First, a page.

Jake was a talkative fellow – a philosophy major who was disconcertingly unfazed by having a conversation with himself (I mean, me). But he thought it was an amazing coincidence that my first kill was also named Eric. He actually said, “I’ve never heard anything so crazy.”
When I suggested that the fact of our looking alike was stranger than our coincidental names, he said, “You’re not a philosophy major, are you?”
“You find this normal?”
I shot him a look. “Oh, is that how this is gonna go?”
“No, I’m sorry. Look, I’m just happy to have a real experience. I spend all day in classes discussing the meaning of life, but the only time I ever really feel a sense of purpose is when I meet one of us, you know? I suppose it’s somewhat solipsist, but it’s better than talking about Heidegger’s reevaluation of ontology.”
I had no idea what the fuck he was saying.
He seemed to guess as much. “Listen, you wanna have some fun?” He proposed skipping class, taking a joy ride to Mount Hood and sledding down the snow-capped top. “My girlfriend’s got some sleds. We can be back by 7:00.”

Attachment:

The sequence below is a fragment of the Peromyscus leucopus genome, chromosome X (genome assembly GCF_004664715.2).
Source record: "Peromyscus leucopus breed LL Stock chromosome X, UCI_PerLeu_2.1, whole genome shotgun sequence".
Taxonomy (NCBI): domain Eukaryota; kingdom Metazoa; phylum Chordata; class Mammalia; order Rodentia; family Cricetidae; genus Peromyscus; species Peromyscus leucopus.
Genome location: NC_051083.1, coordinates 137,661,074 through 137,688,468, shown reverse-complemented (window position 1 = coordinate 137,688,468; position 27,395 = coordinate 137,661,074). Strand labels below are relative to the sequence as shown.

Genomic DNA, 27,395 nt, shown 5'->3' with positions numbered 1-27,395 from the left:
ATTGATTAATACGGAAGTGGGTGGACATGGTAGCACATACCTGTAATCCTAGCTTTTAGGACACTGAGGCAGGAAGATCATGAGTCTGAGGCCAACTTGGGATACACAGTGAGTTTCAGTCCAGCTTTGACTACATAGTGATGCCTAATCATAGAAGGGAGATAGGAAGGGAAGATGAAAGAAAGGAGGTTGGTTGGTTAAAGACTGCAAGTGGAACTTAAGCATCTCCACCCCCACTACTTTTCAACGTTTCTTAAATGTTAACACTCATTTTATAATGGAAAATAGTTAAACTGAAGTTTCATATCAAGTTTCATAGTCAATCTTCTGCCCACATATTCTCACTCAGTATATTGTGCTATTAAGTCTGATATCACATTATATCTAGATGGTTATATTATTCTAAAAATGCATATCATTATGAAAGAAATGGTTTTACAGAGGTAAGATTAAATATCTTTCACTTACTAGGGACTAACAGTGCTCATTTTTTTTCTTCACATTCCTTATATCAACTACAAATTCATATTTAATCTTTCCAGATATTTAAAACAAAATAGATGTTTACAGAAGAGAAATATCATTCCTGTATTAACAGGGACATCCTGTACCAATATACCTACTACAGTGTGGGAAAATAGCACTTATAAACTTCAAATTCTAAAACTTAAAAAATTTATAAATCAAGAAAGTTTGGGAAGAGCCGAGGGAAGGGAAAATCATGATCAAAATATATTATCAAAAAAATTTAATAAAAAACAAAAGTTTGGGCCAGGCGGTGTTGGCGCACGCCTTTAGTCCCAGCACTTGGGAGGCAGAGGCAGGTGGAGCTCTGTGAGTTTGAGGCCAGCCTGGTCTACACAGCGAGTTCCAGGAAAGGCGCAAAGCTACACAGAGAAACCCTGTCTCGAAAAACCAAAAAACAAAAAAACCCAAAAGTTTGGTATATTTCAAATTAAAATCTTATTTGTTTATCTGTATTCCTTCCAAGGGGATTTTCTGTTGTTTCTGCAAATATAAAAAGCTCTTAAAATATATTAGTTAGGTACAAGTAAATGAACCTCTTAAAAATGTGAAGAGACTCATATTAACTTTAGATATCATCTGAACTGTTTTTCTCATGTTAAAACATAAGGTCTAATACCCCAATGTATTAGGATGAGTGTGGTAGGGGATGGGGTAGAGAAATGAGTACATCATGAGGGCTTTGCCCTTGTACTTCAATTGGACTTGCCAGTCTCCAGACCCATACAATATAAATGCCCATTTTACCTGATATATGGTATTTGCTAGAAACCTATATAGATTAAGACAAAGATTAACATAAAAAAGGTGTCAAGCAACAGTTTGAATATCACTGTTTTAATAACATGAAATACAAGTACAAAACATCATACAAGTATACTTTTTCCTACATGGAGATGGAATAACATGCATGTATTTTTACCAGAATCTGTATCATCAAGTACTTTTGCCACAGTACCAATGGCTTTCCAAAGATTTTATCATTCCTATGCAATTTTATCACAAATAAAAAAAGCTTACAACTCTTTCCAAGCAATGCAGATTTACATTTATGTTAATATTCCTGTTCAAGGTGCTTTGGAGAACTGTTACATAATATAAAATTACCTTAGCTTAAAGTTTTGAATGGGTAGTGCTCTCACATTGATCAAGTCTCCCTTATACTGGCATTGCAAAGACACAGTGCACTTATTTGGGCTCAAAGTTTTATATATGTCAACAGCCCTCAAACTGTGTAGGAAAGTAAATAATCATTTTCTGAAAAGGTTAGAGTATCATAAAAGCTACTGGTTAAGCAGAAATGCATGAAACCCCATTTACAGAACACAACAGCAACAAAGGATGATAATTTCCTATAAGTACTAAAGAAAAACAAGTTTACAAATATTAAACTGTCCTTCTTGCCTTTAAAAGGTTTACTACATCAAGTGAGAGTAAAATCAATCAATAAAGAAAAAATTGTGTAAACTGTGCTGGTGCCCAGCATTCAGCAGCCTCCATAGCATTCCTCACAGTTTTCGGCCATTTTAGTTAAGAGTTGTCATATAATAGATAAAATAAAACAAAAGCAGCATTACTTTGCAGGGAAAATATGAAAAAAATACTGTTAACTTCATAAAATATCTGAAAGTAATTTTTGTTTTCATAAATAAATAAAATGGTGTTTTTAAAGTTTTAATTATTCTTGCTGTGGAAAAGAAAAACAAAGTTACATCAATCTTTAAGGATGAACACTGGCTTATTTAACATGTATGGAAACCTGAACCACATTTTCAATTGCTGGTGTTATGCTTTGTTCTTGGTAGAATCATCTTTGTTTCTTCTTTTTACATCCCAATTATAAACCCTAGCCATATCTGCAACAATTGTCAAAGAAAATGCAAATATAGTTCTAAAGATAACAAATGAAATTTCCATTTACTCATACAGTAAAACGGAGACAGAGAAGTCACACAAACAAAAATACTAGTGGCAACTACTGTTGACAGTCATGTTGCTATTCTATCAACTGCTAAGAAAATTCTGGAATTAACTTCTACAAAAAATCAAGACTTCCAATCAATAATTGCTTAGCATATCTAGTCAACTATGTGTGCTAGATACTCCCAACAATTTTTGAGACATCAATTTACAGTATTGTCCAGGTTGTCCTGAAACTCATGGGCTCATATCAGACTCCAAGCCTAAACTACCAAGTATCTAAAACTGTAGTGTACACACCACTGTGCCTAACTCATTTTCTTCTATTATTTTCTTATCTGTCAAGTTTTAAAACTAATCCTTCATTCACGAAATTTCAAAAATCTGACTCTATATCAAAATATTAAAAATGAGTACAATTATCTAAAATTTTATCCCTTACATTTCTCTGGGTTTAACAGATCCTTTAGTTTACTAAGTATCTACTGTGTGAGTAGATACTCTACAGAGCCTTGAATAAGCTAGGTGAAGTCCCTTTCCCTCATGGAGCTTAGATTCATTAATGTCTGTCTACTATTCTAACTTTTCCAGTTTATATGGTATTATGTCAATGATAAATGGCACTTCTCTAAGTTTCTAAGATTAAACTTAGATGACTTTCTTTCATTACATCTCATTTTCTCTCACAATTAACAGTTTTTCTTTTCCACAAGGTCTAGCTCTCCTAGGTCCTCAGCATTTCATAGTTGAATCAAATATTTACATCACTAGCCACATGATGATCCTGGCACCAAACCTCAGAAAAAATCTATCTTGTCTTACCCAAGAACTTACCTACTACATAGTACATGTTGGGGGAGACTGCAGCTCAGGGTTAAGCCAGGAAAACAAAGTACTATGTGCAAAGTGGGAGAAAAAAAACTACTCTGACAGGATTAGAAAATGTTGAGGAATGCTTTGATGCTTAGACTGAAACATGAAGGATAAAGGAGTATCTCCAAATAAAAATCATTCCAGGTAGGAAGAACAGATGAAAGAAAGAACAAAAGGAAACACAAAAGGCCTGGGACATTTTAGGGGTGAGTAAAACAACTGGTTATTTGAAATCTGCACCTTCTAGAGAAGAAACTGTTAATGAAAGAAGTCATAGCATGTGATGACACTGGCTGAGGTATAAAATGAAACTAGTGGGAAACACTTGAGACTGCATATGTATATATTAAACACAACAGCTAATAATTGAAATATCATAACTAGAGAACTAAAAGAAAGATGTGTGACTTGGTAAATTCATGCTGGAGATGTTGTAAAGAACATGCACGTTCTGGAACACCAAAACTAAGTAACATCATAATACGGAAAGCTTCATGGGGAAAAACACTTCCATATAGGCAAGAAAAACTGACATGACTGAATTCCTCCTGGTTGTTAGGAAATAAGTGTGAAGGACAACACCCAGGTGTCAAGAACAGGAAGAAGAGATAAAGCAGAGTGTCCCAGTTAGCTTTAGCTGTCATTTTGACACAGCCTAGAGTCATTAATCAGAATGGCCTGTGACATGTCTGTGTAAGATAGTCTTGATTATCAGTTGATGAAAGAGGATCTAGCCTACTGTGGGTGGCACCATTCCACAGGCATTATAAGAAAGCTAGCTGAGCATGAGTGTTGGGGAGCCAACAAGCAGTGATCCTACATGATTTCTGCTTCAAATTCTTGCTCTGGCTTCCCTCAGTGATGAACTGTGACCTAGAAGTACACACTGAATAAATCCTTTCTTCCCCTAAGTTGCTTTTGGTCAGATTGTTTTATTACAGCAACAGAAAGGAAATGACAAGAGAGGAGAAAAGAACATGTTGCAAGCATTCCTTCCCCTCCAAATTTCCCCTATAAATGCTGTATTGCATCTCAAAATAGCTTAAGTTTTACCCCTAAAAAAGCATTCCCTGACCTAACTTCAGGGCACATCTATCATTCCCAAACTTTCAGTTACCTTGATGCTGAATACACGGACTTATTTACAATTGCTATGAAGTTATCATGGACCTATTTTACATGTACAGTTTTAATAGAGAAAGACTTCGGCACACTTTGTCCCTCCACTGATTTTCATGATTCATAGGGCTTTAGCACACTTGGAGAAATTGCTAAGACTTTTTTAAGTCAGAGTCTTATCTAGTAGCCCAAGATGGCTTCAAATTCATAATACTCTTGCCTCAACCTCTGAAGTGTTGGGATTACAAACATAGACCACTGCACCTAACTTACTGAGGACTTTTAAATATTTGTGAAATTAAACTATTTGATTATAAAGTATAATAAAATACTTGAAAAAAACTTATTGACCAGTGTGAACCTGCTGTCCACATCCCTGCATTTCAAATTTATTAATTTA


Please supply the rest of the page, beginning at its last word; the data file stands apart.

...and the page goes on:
Given the fact that we’d be trying to kill each other soon, I didn’t exactly trust him. I told him so.
“Don’t worry, man. Nothing will happen until our second meeting. You know that, right?”
“Yeah, it’s just that, you know, couldn’t you tie me up somewhere and come back tomorrow?”
He bit his lower lip, which reminded me of Maggie. She does that whenever she’s pondering a question. “I never thought about that.”
“Seriously?” Are all philosophy majors like this?
He grabbed me by both shoulders and looked into my eyes. “I swear to you, on my mother’s grave, that I will not harm you.” He let go. “Until tomorrow.”
“Your mom’s dead?”
“Yeah, c’mon. We’ll talk about it in the car.”
His apartment was within walking distance and also, he pointed out, not far from where he went to high school. On the way, he warned me that his girlfriend Julie might call me Colin. “She thinks I have a twin brother who comes to town unannounced every so often.”